I used it a LOT in my youth building plastic model planes. I got it super smooth with medium then fine grit sandpaper (the black stuff) and ended with wet sanding using 400 grit wet/dry.

I got it as smooth as the injected plastic, fairly easy.

Mike Conder



Mike Conder
 

I started with Squadron Green, never worried about the white.

But when I was really pinching pennies on high school and college, I bought spot putty from automotive discount stores like Checker Auto.  Worked just as well as Green but less than 1:4 the price and MUCH more available in a small Arizona town.

Mike Conder.



On Tue, Sep 17, 2019 at 9:41 PM Mike Van Hove <vanhovem22@...> wrote:
Thanks, Mike.
I have used it primarily on Plastic model airplanes, myself.  Have been building as many of the WWII Fighters and bombers as I can find kits for.  All in 1/48.  Sure takes up a lot of room, especially as we have moved into a retirement village, and are in a much smaller house.  No stairs, tho, and that’s a big plus.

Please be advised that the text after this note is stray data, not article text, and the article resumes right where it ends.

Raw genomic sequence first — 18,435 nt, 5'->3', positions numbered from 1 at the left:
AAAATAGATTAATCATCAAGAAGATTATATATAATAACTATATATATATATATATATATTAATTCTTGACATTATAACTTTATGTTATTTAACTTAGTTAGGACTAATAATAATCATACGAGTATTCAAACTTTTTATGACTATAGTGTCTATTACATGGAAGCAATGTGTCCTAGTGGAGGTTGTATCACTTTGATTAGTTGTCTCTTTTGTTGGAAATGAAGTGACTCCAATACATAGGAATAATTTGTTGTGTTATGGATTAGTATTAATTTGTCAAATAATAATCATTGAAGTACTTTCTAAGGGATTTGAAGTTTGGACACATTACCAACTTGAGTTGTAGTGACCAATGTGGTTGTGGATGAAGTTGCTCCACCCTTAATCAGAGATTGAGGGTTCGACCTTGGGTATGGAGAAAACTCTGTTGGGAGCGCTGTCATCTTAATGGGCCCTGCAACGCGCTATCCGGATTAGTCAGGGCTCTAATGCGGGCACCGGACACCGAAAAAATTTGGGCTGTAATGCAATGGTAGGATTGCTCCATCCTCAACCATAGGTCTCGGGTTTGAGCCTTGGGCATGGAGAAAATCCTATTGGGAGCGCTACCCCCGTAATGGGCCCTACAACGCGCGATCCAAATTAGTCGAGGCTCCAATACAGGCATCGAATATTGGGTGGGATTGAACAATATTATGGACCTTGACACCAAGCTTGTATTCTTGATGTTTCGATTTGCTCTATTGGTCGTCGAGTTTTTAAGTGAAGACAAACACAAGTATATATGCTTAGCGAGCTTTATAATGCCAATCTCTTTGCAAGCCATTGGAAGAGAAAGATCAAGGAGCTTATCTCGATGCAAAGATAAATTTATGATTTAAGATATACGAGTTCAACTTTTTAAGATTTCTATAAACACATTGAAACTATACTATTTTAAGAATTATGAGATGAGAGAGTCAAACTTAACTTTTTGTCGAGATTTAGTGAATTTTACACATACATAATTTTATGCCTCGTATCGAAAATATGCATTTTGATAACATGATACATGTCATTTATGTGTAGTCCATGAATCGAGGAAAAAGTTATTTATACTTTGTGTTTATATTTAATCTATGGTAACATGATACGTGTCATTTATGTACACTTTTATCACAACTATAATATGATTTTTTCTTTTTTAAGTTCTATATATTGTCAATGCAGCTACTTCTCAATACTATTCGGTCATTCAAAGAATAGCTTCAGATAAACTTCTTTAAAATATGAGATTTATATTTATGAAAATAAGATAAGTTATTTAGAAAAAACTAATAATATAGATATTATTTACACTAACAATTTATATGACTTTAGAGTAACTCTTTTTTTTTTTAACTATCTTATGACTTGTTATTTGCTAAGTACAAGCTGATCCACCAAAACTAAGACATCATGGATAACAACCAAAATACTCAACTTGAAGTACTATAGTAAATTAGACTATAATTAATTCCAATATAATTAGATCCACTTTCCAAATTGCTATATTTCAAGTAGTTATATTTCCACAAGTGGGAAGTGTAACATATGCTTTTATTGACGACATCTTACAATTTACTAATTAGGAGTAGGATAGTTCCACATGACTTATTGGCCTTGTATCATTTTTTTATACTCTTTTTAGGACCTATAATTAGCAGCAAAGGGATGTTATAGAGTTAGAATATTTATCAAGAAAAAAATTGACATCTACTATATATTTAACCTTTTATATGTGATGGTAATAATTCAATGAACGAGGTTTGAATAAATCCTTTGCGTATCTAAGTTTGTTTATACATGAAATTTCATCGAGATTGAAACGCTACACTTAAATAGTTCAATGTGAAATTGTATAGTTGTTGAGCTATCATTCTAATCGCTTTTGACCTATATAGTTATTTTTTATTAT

Maybe my mistake was not doing the wet sanding part.

I have tried the green stuff and the white.

Anyone have a preference, and why?

Thanks,
Mike Van Hove


On Sep 17, 2019, at 10:10 PM, Mike Conder <vulturenest1@...> wrote:

I used it a LOT in my youth building plastic model planes. I got it super smooth with medium then fine grit sandpaper (the black stuff) and ended with wet sanding using 400 grit wet/dry.

I got it as smooth as the injected plastic, fairly easy.

Mike Conder



Mike Settle